function touched(touch)
    if scroll then
        if scroll>0 then 
        elseif scroll.x+scroll.img.width

Then in draw, I draw my mordor sprite at position scroll.x, scroll.y instead of 0,0.

Modding an image
I want to superimpose the nazgul image on the background, but it has a logo that I don’t want, and I’d like to change the colors.

I can get rid of the logo by clipping the image, by copying just part of the image to a new image, like this code, which copies the left 1/3 of nazgul to a new image

local img=nazgul:copy(0,0,nazgul.width/3,nazgul.height)

Now I’m going to mess with nazgul’s colors. The bicycle is black, but I’ll make it dark red. Note that black pixels have r,g,b of 0,0,0, and so do blank (transparent) pixels, but the difference is that blank pixels have a=0, while a is non zero for black pixels. Hence the if test below.

for i=1,img.width do
        for j=1,img.height do
            local r,g,b,a=img:get(i,j)
            if a>0 and r+g+b==0 then img:set(i,j,110,38,38,255) end

Now for something really, really cool. Instead of having to draw nazgul on top of mordor all the time, I can draw it right onto the mordor image so it becomes part of it. Codea has this neat feature where you can draw onto an image instead of the screen, so you can create and modify your own images. Anyway, I put nazgul over to the right of mordor like this.

setContext(mordor) --draw to the mordor image, not the screen
    setContext() --back to normal

So now mordor includes the nazgul image.

I should add one other thing. If you want to superimpose one image on another, you have to get rid of the background on it first, ie you want a transparent background. I this case, I chose an image that had this, by searching for png images, which support transparency. You can make image backgrounds transparent using Photoshop etc, but it’s a messy business.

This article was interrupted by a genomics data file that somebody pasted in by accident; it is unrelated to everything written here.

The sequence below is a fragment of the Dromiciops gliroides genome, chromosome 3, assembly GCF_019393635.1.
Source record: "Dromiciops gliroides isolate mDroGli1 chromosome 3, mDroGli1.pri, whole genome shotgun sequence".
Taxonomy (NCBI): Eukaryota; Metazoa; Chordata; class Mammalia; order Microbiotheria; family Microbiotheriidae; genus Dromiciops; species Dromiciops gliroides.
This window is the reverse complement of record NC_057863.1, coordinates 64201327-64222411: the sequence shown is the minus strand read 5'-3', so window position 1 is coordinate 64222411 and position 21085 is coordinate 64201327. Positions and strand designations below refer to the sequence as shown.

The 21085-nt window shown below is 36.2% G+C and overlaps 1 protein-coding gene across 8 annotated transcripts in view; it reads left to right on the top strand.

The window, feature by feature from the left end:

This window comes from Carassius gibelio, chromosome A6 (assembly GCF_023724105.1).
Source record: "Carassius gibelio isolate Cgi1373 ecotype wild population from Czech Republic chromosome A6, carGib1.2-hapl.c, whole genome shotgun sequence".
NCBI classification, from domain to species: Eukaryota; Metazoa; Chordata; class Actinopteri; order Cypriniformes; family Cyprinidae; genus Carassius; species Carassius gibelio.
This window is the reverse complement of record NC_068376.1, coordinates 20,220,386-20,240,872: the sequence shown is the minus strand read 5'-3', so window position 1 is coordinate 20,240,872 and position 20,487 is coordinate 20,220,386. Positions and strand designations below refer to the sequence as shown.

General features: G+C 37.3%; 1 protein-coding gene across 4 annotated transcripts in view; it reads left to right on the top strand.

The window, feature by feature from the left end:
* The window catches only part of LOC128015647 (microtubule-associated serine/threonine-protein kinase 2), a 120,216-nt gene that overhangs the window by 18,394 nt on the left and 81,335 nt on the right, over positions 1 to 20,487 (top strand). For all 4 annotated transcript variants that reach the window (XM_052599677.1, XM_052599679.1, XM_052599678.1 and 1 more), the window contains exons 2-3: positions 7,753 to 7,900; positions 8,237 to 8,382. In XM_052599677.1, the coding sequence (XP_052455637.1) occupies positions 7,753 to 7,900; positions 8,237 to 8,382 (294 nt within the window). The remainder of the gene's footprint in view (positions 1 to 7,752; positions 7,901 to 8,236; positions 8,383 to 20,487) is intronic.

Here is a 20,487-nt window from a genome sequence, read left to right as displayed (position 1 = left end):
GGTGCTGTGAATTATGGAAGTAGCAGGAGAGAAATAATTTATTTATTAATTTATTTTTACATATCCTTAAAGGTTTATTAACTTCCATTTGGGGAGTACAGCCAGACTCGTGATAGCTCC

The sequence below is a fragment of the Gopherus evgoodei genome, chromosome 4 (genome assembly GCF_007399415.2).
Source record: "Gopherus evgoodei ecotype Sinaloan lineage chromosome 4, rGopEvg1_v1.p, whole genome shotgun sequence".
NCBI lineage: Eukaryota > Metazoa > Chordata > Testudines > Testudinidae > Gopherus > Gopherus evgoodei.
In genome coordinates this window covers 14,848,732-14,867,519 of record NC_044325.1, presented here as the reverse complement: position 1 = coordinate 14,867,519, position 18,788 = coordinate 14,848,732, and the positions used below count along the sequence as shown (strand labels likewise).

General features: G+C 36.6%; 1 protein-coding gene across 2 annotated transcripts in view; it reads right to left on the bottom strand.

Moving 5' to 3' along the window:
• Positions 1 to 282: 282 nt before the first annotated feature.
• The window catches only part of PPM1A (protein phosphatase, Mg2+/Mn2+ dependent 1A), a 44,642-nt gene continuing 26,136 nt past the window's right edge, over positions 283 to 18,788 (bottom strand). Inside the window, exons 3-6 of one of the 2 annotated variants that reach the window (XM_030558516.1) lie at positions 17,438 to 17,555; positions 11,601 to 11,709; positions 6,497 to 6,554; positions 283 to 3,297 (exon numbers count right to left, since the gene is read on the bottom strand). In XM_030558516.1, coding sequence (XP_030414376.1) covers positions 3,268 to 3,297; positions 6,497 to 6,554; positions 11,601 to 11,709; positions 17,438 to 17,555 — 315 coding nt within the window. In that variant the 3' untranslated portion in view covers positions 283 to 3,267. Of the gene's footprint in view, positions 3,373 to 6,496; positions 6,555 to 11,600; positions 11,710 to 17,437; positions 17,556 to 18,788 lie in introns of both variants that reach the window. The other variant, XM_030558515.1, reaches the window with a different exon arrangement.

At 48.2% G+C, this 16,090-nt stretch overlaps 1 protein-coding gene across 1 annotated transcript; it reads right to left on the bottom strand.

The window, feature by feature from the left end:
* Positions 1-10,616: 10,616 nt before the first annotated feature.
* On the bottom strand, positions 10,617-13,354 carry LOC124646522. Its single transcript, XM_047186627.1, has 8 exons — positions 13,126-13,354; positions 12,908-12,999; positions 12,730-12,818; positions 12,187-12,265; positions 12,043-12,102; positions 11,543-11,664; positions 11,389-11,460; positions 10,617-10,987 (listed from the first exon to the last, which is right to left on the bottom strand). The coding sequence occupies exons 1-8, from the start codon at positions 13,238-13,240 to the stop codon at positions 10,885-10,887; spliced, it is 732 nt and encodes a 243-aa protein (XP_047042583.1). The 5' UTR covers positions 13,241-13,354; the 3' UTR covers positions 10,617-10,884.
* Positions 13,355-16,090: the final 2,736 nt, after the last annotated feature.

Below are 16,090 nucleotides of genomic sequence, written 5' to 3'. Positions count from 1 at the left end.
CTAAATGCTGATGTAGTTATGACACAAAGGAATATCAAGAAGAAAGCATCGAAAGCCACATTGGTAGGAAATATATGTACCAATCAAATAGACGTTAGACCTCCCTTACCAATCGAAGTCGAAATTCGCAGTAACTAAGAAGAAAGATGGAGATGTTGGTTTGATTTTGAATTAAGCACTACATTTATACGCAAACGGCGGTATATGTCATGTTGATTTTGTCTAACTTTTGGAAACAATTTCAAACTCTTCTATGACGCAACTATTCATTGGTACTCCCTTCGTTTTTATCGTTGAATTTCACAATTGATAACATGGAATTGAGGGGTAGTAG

All done

And that’s pretty much it. Here is the final code. Underneath, I’ll explain two things

  • how I found out what colors there were in nazgul, before trying to change them
  • the function thing embedded in the internet request at the top

Code here or here.

Out of interest, I’ll share how I found out what colors there were in the nazgul image. I was hoping it only had 2 or 3 so I could make more changes, but it had quite a number. If you look at the code in the setupImages function, you’ll see three lines marked with a comment “A”. If you uncomment these lines, they will create a table of all unique colors, printing them out as they are found. It is very simple indeed. All I do is create a number from the r,g,b values, and use this as an index in my table. So if my first number is 34673, I look up t[34673]. If it is nil, then I haven’t had it before, so I set t[34673]=1, and print out r,g,b. The next time I look up 34673, I will get a value of 1, meaning I’ve already seen it, so I don’t print it out. So I only print colors the first time I see them.

Anonymous functions

Lastly, the callback function embedded in the Internet image request

http.request(url, function(img,h,c) A=img end)


is what is called an anonymous function, because it doesn’t have a name.

You could instead specify a function called (say) someFunction to run when the download completes, like this

http.request(url, someFunction)


but in our case, all we want to do is assign an image to the result, and so what you are allowed to do is basically write a temporary function instead of calling some other function. Your temporary function doesn’t need a name because it will disappear as soon as it completes. Think of it as just saving you the trouble of having to write a separate function for something pretty trivial.


From → animation

  1. briarfox permalink

    Great tutorials but could you put the code up on pastebin or gist it? Its hard to copy code off the site and all the ” characters are " etc I like running the code first then reading the tutorials.

    • briarfox permalink

      ” show up as & quot ;
      easily fixed in textastic but a pain in codea

  2. Ken Duerden permalink

    Many thanks for the new addition. Your publishing at quite a rate now 🙂

  3. Inanc permalink

    Can you give another link for the code please? I can’t enter

  4. Circussmith permalink

    Just as a side question, I notice that a lot of tutorials use the readImage function instead of just putting sprite(). I saw this on your, and others, excellent physics post. Is there a reason this is preferable?

  5. Echeb permalink

    Hey I realize that this might be slightly stupid, but why do you need the I=1 in there?